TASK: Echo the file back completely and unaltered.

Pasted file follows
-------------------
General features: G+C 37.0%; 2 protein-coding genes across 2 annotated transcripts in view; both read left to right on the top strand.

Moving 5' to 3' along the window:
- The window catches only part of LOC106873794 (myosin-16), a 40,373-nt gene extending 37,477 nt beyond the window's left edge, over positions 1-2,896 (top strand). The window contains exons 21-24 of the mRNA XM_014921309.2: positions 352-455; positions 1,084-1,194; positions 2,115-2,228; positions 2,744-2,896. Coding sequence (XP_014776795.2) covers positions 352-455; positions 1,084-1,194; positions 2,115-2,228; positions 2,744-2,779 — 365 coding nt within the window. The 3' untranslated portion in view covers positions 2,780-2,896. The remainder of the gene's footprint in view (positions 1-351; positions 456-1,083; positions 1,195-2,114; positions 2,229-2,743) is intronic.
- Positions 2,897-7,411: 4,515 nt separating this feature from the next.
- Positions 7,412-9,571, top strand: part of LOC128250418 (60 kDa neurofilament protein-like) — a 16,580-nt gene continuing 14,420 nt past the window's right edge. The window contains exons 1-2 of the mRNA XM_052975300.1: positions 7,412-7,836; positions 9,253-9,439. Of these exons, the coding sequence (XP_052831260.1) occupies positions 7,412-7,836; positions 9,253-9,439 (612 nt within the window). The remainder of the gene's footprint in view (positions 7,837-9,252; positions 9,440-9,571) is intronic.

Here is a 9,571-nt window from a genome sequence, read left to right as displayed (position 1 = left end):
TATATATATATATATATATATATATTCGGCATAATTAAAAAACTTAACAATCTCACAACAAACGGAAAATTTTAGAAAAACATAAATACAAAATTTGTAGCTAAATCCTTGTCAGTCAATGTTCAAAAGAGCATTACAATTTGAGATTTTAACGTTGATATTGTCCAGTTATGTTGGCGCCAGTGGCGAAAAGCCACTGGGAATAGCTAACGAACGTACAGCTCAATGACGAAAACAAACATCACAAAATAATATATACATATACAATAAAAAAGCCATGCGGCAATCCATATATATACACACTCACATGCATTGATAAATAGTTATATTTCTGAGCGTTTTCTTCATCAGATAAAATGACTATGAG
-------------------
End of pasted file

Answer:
General features: G+C 37.0%; 2 protein-coding genes across 2 annotated transcripts in view; both read left to right on the top strand.

Moving 5' to 3' along the window:
- The window catches only part of LOC106873794 (myosin-16), a 40,373-nt gene extending 37,477 nt beyond the window's left edge, over positions 1-2,896 (top strand). The window contains exons 21-24 of the mRNA XM_014921309.2: positions 352-455; positions 1,084-1,194; positions 2,115-2,228; positions 2,744-2,896. Coding sequence (XP_014776795.2) covers positions 352-455; positions 1,084-1,194; positions 2,115-2,228; positions 2,744-2,779 — 365 coding nt within the window. The 3' untranslated portion in view covers positions 2,780-2,896. The remainder of the gene's footprint in view (positions 1-351; positions 456-1,083; positions 1,195-2,114; positions 2,229-2,743) is intronic.
- Positions 2,897-7,411: 4,515 nt separating this feature from the next.
- Positions 7,412-9,571, top strand: part of LOC128250418 (60 kDa neurofilament protein-like) — a 16,580-nt gene continuing 14,420 nt past the window's right edge. The window contains exons 1-2 of the mRNA XM_052975300.1: positions 7,412-7,836; positions 9,253-9,439. Of these exons, the coding sequence (XP_052831260.1) occupies positions 7,412-7,836; positions 9,253-9,439 (612 nt within the window). The remainder of the gene's footprint in view (positions 7,837-9,252; positions 9,440-9,571) is intronic.

Here is a 9,571-nt window from a genome sequence, read left to right as displayed (position 1 = left end):
TATATATATATATATATATATATATTCGGCATAATTAAAAAACTTAACAATCTCACAACAAACGGAAAATTTTAGAAAAACATAAATACAAAATTTGTAGCTAAATCCTTGTCAGTCAATGTTCAAAAGAGCATTACAATTTGAGATTTTAACGTTGATATTGTCCAGTTATGTTGGCGCCAGTGGCGAAAAGCCACTGGGAATAGCTAACGAACGTACAGCTCAATGACGAAAACAAACATCACAAAATAATATATACATATACAATAAAAAAGCCATGCGGCAATCCATATATATACACACTCACATGCATTGATAAATAGTTATATTTCTGAGCGTTTTCTTCATCAGATAAAATGACTATGAG